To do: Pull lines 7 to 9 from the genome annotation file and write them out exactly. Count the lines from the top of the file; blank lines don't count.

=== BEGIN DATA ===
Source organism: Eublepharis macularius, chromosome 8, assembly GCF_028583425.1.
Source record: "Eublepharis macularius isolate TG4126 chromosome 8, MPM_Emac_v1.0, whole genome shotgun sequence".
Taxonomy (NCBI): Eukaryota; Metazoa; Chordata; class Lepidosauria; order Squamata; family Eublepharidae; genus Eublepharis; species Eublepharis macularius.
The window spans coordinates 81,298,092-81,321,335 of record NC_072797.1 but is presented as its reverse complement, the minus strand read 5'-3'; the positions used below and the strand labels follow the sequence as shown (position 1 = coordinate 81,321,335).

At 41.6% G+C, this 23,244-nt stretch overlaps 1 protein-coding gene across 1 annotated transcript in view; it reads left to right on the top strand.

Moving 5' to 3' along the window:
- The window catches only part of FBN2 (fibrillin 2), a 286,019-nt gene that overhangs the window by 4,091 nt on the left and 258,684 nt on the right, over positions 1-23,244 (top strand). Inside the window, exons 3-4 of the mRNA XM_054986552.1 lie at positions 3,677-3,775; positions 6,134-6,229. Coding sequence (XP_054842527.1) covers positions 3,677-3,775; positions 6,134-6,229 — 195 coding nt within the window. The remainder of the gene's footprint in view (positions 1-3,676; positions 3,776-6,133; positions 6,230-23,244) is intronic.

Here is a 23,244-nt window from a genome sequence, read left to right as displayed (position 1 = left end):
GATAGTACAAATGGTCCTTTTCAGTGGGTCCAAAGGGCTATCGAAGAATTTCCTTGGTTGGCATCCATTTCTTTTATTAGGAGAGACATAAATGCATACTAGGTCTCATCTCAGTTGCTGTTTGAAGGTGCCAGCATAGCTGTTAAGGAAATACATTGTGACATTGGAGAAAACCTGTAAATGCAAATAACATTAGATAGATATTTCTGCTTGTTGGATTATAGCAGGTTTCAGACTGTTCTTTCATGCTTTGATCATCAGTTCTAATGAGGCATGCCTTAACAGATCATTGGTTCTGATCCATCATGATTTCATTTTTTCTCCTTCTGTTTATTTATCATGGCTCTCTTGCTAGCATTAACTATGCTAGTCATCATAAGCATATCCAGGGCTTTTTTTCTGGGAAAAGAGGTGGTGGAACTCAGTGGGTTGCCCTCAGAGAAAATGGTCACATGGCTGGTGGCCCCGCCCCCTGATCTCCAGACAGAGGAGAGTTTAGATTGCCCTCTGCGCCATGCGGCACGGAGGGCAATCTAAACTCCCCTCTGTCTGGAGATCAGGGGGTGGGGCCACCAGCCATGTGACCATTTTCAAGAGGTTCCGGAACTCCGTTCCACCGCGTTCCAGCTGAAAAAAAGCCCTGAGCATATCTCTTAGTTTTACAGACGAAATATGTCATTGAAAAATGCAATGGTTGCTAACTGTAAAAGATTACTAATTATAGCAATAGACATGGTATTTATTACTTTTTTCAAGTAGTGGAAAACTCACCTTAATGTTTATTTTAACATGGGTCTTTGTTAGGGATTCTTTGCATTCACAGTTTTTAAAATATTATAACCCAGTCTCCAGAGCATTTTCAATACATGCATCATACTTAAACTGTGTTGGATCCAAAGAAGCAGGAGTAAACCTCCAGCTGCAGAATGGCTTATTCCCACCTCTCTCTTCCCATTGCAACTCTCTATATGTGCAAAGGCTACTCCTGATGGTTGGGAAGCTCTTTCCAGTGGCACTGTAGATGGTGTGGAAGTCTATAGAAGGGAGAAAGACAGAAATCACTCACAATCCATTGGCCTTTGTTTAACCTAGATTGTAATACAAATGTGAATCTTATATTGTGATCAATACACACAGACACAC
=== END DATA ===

- The window catches only part of FBN2 (fibrillin 2), a 286,019-nt gene that overhangs the window by 4,091 nt on the left and 258,684 nt on the right, over positions 1-23,244 (top strand). Inside the window, exons 3-4 of the mRNA XM_054986552.1 lie at positions 3,677-3,775; positions 6,134-6,229. Coding sequence (XP_054842527.1) covers positions 3,677-3,775; positions 6,134-6,229 — 195 coding nt within the window. The remainder of the gene's footprint in view (positions 1-3,676; positions 3,776-6,133; positions 6,230-23,244) is intronic.

Here is a 23,244-nt window from a genome sequence, read left to right as displayed (position 1 = left end):
GATAGTACAAATGGTCCTTTTCAGTGGGTCCAAAGGGCTATCGAAGAATTTCCTTGGTTGGCATCCATTTCTTTTATTAGGAGAGACATAAATGCATACTAGGTCTCATCTCAGTTGCTGTTTGAAGGTGCCAGCATAGCTGTTAAGGAAATACATTGTGACATTGGAGAAAACCTGTAAATGCAAATAACATTAGATAGATATTTCTGCTTGTTGGATTATAGCAGGTTTCAGACTGTTCTTTCATGCTTTGATCATCAGTTCTAATGAGGCATGCCTTAACAGATCATTGGTTCTGATCCATCATGATTTCATTTTTTCTCCTTCTGTTTATTTATCATGGCTCTCTTGCTAGCATTAACTATGCTAGTCATCATAAGCATATCCAGGGCTTTTTTTCTGGGAAAAGAGGTGGTGGAACTCAGTGGGTTGCCCTCAGAGAAAATGGTCACATGGCTGGTGGCCCCGCCCCCTGATCTCCAGACAGAGGAGAGTTTAGATTGCCCTCTGCGCCATGCGGCACGGAGGGCAATCTAAACTCCCCTCTGTCTGGAGATCAGGGGGTGGGGCCACCAGCCATGTGACCATTTTCAAGAGGTTCCGGAACTCCGTTCCACCGCGTTCCAGCTGAAAAAAAGCCCTGAGCATATCTCTTAGTTTTACAGACGAAATATGTCATTGAAAAATGCAATGGTTGCTAACTGTAAAAGATTACTAATTATAGCAATAGACATGGTATTTATTACTTTTTTCAAGTAGTGGAAAACTCACCTTAATGTTTATTTTAACATGGGTCTTTGTTAGGGATTCTTTGCATTCACAGTTTTTAAAATATTATAACCCAGTCTCCAGAGCATTTTCAATACATGCATCATACTTAAACTGTGTTGGATCCAAAGAAGCAGGAGTAAACCTCCAGCTGCAGAATGGCTTATTCCCACCTCTCTCTTCCCATTGCAACTCTCTATATGTGCAAAGGCTACTCCTGATGGTTGGGAAGCTCTTTCCAGTGGCACTGTAGATGGTGTGGAAGTCTATAGAAGGGAGAAAGACAGAAATCACTCACAATCCATTGGCCTTTGTTTAACCTAGATTGTAATACAAATGTGAATCTTATATTGTGATCAATACACACAGACACAC